E-sports, Esports or eSports?

Which of the above three alternative terms do you prefer for electronic sports? My preference is for the first option, e-sports, which puts me at odds with Innovating Pedagogy 2020, the latest iteration of the annual exploration of new forms of teaching, learning and assessment from the UK Open University (UKOU).

In this 8th edition, the UKOU’s Institute of Educational Technology has teamed up with the National Institute for Digital Learning (NIDL), Dublin City University to present their chosen ten emerging innovations. Their preference for the term is ‘esports’ (which gives the impression it should be pronounced like ‘Esprit’), wherein they explore learning a teaching through virtual gaming. To be honest I only skimmed this chapter of the report, as I find it a long stretch to imagine e-sports as a making a serious contribution to the future of education.

The full list of innovations for 2020 is:

  1. Artificial intelligence in education
  2. Posthumanist perspectives
  3. Learning through open data
  4. Engaging with data ethics
  5. Social justice pedagogy
  6. Esports
  7. Learning from animations
  8. Multisensory learning
  9. Offline networked learning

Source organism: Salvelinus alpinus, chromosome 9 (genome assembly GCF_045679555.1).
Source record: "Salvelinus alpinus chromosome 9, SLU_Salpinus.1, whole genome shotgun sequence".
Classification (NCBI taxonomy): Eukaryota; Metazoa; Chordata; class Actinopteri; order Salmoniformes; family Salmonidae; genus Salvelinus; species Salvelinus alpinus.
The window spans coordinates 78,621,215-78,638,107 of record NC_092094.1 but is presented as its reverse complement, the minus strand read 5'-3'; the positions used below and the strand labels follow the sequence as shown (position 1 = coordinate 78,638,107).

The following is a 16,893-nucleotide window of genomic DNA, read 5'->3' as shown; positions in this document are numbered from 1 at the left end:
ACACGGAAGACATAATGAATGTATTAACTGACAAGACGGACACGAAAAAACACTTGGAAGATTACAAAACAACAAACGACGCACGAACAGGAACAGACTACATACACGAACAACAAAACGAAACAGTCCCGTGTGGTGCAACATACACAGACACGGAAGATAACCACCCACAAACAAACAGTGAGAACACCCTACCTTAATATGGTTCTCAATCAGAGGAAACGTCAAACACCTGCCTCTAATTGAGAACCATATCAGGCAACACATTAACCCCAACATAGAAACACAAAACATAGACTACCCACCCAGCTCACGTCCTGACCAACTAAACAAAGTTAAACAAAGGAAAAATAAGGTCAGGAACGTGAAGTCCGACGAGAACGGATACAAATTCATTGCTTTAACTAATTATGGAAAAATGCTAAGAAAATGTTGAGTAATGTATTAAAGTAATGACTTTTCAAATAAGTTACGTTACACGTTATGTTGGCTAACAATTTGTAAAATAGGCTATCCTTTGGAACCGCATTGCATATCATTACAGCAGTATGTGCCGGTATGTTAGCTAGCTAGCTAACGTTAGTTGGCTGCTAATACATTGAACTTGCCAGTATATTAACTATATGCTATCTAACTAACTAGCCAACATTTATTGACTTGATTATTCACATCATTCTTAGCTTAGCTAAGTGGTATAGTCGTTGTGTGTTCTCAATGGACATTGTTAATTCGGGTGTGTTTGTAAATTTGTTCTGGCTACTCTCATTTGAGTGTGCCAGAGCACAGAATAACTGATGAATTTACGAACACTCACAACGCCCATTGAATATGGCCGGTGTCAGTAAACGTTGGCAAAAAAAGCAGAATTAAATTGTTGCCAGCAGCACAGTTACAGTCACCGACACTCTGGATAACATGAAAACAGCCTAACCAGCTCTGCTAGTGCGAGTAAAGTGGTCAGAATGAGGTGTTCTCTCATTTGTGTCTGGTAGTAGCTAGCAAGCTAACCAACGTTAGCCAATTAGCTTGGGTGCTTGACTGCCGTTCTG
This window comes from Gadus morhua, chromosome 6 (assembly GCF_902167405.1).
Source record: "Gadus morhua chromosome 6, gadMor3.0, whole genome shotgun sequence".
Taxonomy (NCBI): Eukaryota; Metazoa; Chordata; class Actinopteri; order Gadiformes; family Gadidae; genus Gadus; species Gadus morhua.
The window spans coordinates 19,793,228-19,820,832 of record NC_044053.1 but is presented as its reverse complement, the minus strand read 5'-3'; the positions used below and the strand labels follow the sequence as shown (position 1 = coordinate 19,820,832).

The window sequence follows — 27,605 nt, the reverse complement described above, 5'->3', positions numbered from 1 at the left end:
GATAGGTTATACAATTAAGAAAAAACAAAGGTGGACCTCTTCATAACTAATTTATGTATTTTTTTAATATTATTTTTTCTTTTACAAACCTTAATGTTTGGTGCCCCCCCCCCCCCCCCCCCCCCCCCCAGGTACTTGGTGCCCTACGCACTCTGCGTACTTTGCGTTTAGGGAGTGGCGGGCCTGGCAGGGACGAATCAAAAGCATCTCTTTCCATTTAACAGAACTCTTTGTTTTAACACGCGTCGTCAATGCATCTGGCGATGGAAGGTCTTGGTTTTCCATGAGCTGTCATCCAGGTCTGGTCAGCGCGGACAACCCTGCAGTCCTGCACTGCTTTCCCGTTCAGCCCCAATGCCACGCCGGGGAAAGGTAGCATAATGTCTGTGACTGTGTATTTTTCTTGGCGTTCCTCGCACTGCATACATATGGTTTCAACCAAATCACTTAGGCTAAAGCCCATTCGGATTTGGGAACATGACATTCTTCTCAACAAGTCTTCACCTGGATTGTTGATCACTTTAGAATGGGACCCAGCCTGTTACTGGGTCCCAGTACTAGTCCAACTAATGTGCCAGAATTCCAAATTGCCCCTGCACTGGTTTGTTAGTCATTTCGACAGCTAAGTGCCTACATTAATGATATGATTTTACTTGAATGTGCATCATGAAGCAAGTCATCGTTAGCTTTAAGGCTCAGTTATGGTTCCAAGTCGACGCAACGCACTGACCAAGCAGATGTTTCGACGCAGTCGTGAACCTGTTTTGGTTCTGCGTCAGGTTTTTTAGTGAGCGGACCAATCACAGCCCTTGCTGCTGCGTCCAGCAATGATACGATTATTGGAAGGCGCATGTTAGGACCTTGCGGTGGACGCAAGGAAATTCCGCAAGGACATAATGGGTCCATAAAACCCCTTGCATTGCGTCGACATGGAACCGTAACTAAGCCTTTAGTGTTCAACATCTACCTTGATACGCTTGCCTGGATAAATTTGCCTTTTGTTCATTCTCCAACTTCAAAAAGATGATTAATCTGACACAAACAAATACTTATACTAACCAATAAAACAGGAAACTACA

10. Online laboratories

Most are self-explanatory and sensible (e.g. 1 and 10), whole others are a tad pretentious and/or peripheral (I’ll leave you to guess which ones). The issues raised and discussed in 10 Online Laboratories have long challenged distance educators, certain dating back to when I first started in the field and heard about laboratory kits being sent to students in their homes.

Topical example of data sharing

‘Learning through open data’ is a fascinating one, particularly as more and more (and bigger and bigger) data sets are becoming openly available. It is noted, for example, that data associated with the threatening new Coronavirus have been made available to all for analysis and development of solutions. And the often gigantic data sets associated with genetics and genomics are often freely available to researchers. As the authors conclude,

Because it is drawn from real world sources and reflects real issues, open data can provide an authentic basis for learning activities. The breadth of available open data creates opportunities for personal relevance, as learners could find data about their local area, compare their country or region with the rest of the world, or explore an issue that they really care about. Engagement with open data connects learners with a societal movement to encourage greater data literacy, transparency and evidence-based action.

I’ll leave the rest to you – pick and choose whatever appeals. Overall, it’s another good effort from our UKOU colleagues, noting that it’s missing input from our old friend Martin Weller. About time he had a rest from it, I guess.

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